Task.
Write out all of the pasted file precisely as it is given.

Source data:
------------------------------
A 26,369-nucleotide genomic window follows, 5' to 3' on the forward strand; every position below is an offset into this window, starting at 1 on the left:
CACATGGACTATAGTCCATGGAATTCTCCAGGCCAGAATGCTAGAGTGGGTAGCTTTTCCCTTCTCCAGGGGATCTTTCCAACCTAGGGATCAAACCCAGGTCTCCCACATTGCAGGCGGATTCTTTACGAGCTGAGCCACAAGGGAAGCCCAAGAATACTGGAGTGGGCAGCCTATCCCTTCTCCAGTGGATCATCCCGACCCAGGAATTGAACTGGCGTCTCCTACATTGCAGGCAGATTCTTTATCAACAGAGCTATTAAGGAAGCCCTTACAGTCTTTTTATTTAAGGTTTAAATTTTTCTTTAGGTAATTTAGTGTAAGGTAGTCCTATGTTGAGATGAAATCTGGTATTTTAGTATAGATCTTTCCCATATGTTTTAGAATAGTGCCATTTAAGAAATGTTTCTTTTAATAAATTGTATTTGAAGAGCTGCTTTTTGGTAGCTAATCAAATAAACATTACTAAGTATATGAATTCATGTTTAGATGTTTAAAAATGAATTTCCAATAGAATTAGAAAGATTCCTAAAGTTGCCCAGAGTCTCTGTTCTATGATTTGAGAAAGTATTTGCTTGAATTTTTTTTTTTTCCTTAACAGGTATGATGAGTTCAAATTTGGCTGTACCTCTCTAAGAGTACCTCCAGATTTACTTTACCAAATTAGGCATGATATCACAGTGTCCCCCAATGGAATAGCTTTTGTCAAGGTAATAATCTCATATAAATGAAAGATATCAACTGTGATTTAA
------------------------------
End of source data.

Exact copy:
A 26,369-nucleotide genomic window follows, 5' to 3' on the forward strand; every position below is an offset into this window, starting at 1 on the left:
CACATGGACTATAGTCCATGGAATTCTCCAGGCCAGAATGCTAGAGTGGGTAGCTTTTCCCTTCTCCAGGGGATCTTTCCAACCTAGGGATCAAACCCAGGTCTCCCACATTGCAGGCGGATTCTTTACGAGCTGAGCCACAAGGGAAGCCCAAGAATACTGGAGTGGGCAGCCTATCCCTTCTCCAGTGGATCATCCCGACCCAGGAATTGAACTGGCGTCTCCTACATTGCAGGCAGATTCTTTATCAACAGAGCTATTAAGGAAGCCCTTACAGTCTTTTTATTTAAGGTTTAAATTTTTCTTTAGGTAATTTAGTGTAAGGTAGTCCTATGTTGAGATGAAATCTGGTATTTTAGTATAGATCTTTCCCATATGTTTTAGAATAGTGCCATTTAAGAAATGTTTCTTTTAATAAATTGTATTTGAAGAGCTGCTTTTTGGTAGCTAATCAAATAAACATTACTAAGTATATGAATTCATGTTTAGATGTTTAAAAATGAATTTCCAATAGAATTAGAAAGATTCCTAAAGTTGCCCAGAGTCTCTGTTCTATGATTTGAGAAAGTATTTGCTTGAATTTTTTTTTTTTCCTTAACAGGTATGATGAGTTCAAATTTGGCTGTACCTCTCTAAGAGTACCTCCAGATTTACTTTACCAAATTAGGCATGATATCACAGTGTCCCCCAATGGAATAGCTTTTGTCAAGGTAATAATCTCATATAAATGAAAGATATCAACTGTGATTTAA